Published Online: February 25, 2014
Published in Print: February 26, 2014, as Why We Need More Black Men in Teaching

Commentary

Where Are the Black Male Teachers?

Often, particularly in urban schools and districts, someone asks: "Where are the black male teachers?"

Statements affirming the need for more black male teachers are commonplace. As an experienced black educator and former assistant principal, I have heard assertions that more must be done to increase the number of black educators in our schools. I have also seen the tremendous impact an effective black male educator can have in the classroom. Notice I use the word effective; this is because an ineffective black male educator can have a more detrimental impact on a school than perhaps a teacher from any other demographic.

If I am being candid, I can attest personally to the fact that in many schools, the only abundance of black men comes in the form of custodians, food-service employees, and transportation workers. In addition, in conversations with my colleagues, it is widely understood that if black men are educators, they more often than not are physical education teachers or coach in some capacity. Black men are largely underrepresented in our nation's classrooms; it has been widely reported that they make up less than 2 percent of our country's teachers.

—Vanessa Solis for Education Week/ArtistAllen/iStockphoto

U.S. Secretary of Education Arne Duncan is heading up several initiatives to help recruit black men into our classrooms, most notably TEACH.org, a public-private initiative with a mission to "help great candidates find places in today's rapidly evolving classrooms." However, could all efforts to increase the number of black men in the classroom be in vain? I think so. Let me explain why, and what we can do to help.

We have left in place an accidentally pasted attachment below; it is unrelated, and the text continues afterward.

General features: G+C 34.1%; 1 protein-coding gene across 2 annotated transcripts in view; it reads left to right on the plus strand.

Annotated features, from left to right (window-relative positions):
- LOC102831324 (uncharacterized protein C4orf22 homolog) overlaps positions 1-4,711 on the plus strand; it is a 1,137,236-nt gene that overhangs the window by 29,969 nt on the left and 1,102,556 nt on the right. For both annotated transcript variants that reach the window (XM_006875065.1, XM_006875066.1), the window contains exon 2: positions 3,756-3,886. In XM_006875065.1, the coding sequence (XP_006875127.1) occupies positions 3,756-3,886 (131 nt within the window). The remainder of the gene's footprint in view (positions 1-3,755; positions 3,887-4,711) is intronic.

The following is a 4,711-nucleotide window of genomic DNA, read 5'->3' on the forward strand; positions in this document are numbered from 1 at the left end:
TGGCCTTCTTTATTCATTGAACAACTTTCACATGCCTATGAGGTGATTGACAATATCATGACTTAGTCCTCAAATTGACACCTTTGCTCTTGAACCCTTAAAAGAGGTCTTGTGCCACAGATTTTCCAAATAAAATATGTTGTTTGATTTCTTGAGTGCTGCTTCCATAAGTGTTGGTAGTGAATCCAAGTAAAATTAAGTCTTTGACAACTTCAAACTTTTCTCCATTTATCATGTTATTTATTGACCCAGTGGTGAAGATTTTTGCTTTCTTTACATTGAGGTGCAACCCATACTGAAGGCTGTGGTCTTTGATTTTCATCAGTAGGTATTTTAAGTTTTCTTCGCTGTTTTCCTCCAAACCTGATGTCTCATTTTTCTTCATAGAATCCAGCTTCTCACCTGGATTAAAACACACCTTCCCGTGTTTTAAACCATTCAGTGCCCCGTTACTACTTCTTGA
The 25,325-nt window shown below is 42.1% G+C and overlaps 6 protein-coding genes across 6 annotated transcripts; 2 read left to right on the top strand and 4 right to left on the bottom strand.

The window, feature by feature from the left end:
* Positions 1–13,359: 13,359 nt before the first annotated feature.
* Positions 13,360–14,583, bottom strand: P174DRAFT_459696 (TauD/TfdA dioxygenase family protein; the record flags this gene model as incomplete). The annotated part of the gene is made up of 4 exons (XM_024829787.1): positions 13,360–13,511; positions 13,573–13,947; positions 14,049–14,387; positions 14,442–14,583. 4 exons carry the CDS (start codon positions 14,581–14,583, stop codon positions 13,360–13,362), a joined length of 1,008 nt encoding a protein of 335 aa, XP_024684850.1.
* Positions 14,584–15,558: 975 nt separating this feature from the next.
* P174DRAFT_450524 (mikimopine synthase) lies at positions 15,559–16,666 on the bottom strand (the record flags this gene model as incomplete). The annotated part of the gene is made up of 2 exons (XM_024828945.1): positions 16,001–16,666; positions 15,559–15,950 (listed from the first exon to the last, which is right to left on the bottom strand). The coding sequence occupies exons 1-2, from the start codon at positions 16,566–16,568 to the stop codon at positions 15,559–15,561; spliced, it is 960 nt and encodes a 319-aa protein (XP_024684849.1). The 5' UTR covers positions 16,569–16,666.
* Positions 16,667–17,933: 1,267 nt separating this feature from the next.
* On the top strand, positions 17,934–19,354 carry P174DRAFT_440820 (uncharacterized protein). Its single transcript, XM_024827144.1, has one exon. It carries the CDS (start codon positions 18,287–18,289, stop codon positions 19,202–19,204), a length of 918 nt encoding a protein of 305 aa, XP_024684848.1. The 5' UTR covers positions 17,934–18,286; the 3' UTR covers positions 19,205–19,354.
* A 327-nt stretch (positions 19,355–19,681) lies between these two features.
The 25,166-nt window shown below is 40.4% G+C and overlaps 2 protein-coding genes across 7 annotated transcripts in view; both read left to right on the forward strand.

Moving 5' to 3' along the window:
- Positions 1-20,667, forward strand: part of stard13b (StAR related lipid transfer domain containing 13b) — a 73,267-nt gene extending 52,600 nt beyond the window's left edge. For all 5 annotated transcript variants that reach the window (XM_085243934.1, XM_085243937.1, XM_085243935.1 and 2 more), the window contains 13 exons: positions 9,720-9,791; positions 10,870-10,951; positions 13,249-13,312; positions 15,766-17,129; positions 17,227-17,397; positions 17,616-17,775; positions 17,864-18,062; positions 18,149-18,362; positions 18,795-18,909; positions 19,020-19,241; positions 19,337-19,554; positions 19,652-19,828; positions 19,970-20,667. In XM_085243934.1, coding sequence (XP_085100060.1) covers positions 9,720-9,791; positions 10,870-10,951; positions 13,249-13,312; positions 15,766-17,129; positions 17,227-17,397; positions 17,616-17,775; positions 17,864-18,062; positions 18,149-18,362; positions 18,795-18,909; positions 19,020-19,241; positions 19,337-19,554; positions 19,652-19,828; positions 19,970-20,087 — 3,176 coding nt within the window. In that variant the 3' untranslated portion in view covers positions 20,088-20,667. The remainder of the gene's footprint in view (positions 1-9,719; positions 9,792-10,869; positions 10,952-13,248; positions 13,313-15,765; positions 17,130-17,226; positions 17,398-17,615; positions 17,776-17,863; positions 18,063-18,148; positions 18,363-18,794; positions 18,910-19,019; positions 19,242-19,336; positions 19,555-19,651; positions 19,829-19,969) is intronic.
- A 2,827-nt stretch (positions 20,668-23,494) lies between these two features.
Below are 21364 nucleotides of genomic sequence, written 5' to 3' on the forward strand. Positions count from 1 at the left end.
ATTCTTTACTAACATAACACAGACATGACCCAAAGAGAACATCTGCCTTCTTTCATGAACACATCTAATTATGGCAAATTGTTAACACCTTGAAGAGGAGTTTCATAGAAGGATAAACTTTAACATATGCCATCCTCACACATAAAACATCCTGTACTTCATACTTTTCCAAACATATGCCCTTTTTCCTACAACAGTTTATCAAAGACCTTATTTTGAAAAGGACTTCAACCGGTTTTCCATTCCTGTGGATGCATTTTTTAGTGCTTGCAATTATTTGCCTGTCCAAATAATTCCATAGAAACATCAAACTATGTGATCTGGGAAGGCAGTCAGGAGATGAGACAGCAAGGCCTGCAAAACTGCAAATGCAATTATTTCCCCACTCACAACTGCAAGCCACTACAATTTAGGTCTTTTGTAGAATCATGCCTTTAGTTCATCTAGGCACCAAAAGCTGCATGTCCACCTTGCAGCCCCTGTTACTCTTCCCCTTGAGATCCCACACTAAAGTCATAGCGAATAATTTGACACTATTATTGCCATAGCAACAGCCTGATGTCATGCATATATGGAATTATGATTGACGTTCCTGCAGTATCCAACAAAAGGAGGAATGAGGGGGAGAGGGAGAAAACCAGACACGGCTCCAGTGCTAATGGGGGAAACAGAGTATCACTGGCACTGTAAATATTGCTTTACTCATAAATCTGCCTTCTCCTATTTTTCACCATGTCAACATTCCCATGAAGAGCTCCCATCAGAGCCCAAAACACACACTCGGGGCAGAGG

Fit. According to recent data from the National Center for Education Statistics, nearly 82 percent of public school teachers in school year 2011-12 were white. When black men first enter the classroom, there is a high likelihood that they may be only one of maybe two or three black males on the staff, even in some predominantly black schools and districts. When hiring decisions are made within a school, they largely depend on "fit": Will this person fit in at our school, and how well? Needless to say, adding a black man to the staff will automatically change a school's dynamics.

As a black male teacher who has mentored other black male teachers, I can speak to the fact that parents, students, and fellow teachers may watch the black male employee more closely because of the rarity of the situation. The educator as well as the school community must be prepared for this. It takes a certain amount of character to accept and live up to this reality and the expectations that come with standing out.

Challenge: As a teacher or administrator with a black male teacher on staff, inquire periodically about his comfort level and/or difficulties he is having. Reassure him about his importance to the staff as a whole. Find time to debrief with him generally in an open and honest dialogue independent of any evaluative repercussions.